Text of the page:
We’ve just finished reading Berlioz's chronicling of his one-and-a-half years spent living in Italy as a 28-year-old Prix de Rome first prize winner, a section of the Memoirs that concludes with a savage assessment of the musical proclivities and sensibilities of the Italians; an assessment with which we found ourself nodding in agreement at almost every sentence. That savage assessment concludes with the following summation:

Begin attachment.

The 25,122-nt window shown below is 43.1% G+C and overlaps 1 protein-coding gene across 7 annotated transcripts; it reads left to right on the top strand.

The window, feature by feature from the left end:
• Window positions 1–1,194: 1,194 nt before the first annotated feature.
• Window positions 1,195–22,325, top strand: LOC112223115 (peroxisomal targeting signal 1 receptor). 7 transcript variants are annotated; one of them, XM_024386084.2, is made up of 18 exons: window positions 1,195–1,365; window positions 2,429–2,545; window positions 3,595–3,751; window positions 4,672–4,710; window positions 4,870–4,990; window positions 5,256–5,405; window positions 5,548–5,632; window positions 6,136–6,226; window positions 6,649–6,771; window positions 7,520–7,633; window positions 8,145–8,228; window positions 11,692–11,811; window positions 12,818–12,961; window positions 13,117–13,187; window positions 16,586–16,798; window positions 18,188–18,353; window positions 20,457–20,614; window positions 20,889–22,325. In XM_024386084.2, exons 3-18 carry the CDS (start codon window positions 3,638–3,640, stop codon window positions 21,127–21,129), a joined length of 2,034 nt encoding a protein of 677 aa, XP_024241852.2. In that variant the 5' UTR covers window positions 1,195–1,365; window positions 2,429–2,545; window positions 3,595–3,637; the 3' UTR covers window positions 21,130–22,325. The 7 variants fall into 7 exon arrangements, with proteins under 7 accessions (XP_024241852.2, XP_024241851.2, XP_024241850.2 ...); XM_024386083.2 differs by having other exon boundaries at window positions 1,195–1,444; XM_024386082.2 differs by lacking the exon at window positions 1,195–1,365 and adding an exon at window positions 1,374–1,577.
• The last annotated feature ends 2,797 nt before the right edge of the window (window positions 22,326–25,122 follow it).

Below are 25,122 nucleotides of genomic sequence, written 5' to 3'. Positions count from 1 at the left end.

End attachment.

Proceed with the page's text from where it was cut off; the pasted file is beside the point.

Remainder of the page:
What are undoubtedly more common in Italy than anywhere else are good voices, voices that are not only full and incisive but agile and flexible as well. But the prevalence of voices lending themselves naturally to vocalization and the public's instinctive love of glitter and display react on each other. Hence the mania for fioriture which debases the finest melodies; hence those convenient vocal formulas which make all Italian phrases sound alike; hence that eternal device of the final cadence, which leaves the singer free to embroider at will but maddens many listeners by its perfunctoriness and dreadful inevitability; hence the constant tendency to break into buffo style which lurks even in the tenderest scenes of pathos; hence, in short, all those abuses which have made of melody, harmony, tempo, rhythm, orchestration, modulation, plot, staging, poetry, the poet, and the composer the abject slaves and playthings of the singer.My oh my. How familiar does all that sound. Who would have imagined that all this time we've been echoing — albeit unwittingly and totally ignorant of the precedent — the assessment of a Frenchman on something other than matters culinary.